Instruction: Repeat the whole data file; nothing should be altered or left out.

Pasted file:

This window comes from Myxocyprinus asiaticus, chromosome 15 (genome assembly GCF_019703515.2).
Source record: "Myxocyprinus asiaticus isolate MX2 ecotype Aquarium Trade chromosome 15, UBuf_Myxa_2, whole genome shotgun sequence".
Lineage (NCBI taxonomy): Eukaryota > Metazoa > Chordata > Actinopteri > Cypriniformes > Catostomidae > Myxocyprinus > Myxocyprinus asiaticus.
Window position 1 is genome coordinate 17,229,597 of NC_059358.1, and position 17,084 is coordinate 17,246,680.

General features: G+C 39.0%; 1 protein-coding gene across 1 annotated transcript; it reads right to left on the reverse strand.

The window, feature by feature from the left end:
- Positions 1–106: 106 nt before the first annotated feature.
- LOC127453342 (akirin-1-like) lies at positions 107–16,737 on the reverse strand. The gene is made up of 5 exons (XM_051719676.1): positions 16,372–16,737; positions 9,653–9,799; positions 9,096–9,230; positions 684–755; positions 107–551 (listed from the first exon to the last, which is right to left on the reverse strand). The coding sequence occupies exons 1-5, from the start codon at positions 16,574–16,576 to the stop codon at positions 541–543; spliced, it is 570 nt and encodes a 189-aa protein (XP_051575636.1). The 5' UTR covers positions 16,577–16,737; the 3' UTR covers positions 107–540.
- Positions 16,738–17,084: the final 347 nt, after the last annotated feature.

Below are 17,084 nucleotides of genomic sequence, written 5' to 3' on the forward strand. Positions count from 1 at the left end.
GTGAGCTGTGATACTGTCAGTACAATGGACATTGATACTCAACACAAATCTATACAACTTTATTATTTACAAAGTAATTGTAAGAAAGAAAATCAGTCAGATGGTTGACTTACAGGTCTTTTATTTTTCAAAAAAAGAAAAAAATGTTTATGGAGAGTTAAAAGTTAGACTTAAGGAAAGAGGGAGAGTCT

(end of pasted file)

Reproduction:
This window comes from Myxocyprinus asiaticus, chromosome 15 (genome assembly GCF_019703515.2).
Source record: "Myxocyprinus asiaticus isolate MX2 ecotype Aquarium Trade chromosome 15, UBuf_Myxa_2, whole genome shotgun sequence".
Lineage (NCBI taxonomy): Eukaryota > Metazoa > Chordata > Actinopteri > Cypriniformes > Catostomidae > Myxocyprinus > Myxocyprinus asiaticus.
Window position 1 is genome coordinate 17,229,597 of NC_059358.1, and position 17,084 is coordinate 17,246,680.

General features: G+C 39.0%; 1 protein-coding gene across 1 annotated transcript; it reads right to left on the reverse strand.

The window, feature by feature from the left end:
- Positions 1–106: 106 nt before the first annotated feature.
- LOC127453342 (akirin-1-like) lies at positions 107–16,737 on the reverse strand. The gene is made up of 5 exons (XM_051719676.1): positions 16,372–16,737; positions 9,653–9,799; positions 9,096–9,230; positions 684–755; positions 107–551 (listed from the first exon to the last, which is right to left on the reverse strand). The coding sequence occupies exons 1-5, from the start codon at positions 16,574–16,576 to the stop codon at positions 541–543; spliced, it is 570 nt and encodes a 189-aa protein (XP_051575636.1). The 5' UTR covers positions 16,577–16,737; the 3' UTR covers positions 107–540.
- Positions 16,738–17,084: the final 347 nt, after the last annotated feature.

Below are 17,084 nucleotides of genomic sequence, written 5' to 3' on the forward strand. Positions count from 1 at the left end.
GTGAGCTGTGATACTGTCAGTACAATGGACATTGATACTCAACACAAATCTATACAACTTTATTATTTACAAAGTAATTGTAAGAAAGAAAATCAGTCAGATGGTTGACTTACAGGTCTTTTATTTTTCAAAAAAAGAAAAAAATGTTTATGGAGAGTTAAAAGTTAGACTTAAGGAAAGAGGGAGAGTCT